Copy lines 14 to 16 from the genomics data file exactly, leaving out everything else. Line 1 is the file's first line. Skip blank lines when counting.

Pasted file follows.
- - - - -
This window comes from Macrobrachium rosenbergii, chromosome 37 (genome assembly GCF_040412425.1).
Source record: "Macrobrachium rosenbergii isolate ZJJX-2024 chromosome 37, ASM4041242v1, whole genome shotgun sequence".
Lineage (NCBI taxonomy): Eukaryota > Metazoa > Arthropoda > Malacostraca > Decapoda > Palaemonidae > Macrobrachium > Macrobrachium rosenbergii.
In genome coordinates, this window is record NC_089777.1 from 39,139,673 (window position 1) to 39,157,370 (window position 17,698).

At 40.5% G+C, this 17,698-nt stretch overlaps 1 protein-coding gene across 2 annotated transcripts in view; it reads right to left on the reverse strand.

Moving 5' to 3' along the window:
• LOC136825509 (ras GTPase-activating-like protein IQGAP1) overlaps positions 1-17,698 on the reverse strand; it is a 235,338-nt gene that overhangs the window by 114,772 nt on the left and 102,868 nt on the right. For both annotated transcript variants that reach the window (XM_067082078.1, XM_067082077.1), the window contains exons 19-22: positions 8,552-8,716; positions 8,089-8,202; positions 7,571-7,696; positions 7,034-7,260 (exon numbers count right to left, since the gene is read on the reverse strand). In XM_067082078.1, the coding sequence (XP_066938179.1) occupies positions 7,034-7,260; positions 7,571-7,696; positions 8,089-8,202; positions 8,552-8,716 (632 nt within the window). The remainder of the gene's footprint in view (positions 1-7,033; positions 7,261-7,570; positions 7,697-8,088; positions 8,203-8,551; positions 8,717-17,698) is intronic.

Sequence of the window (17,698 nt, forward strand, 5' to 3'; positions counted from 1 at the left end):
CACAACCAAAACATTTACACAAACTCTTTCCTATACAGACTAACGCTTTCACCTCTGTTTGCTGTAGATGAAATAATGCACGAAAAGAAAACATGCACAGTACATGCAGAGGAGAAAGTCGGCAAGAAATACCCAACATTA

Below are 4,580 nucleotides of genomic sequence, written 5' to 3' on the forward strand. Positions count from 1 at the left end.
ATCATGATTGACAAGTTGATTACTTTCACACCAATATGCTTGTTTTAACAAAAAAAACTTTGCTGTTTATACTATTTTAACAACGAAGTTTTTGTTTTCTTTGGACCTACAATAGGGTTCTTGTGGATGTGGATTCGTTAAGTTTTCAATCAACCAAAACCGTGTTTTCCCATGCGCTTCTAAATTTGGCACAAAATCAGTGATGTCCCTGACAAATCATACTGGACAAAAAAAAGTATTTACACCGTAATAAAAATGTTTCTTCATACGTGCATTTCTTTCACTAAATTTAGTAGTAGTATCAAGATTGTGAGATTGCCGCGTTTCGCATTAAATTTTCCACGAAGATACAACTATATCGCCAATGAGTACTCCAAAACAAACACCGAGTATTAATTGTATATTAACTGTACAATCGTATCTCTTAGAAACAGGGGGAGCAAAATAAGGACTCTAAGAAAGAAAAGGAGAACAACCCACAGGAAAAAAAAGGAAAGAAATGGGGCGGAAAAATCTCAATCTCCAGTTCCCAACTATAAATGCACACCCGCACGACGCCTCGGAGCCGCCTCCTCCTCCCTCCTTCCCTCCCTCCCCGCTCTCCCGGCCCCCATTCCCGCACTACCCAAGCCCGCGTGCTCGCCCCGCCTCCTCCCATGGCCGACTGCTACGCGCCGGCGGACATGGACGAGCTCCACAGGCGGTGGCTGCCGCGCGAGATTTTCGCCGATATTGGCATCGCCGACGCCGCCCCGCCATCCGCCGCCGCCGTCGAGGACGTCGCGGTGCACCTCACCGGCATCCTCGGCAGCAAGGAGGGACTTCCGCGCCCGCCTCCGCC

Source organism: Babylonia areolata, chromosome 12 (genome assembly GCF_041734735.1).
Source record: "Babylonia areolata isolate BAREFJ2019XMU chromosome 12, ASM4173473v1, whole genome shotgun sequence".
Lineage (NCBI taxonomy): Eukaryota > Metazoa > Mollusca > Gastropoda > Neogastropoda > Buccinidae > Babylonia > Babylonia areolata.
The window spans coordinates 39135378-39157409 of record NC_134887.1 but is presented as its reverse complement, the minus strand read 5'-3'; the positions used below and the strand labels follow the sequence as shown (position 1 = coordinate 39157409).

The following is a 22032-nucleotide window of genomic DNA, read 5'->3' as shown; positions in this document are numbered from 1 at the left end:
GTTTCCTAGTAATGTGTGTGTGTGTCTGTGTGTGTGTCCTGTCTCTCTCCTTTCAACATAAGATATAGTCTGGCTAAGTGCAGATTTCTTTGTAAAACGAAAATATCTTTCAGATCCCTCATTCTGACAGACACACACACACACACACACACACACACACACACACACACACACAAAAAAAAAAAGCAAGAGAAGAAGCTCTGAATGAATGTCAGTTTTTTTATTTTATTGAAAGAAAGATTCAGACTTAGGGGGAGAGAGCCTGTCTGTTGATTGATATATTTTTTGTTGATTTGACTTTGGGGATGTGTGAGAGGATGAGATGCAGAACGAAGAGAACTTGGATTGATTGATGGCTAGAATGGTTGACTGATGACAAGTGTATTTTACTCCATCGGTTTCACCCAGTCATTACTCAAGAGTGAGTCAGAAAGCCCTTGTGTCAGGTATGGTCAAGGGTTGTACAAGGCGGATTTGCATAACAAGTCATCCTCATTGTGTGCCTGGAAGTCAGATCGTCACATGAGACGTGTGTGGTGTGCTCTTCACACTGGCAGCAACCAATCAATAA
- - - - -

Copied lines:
Lineage (NCBI taxonomy): Eukaryota > Metazoa > Mollusca > Gastropoda > Neogastropoda > Buccinidae > Babylonia > Babylonia areolata.
The window spans coordinates 39135378-39157409 of record NC_134887.1 but is presented as its reverse complement, the minus strand read 5'-3'; the positions used below and the strand labels follow the sequence as shown (position 1 = coordinate 39157409).

The following is a 22032-nucleotide window of genomic DNA, read 5'->3' as shown; positions in this document are numbered from 1 at the left end: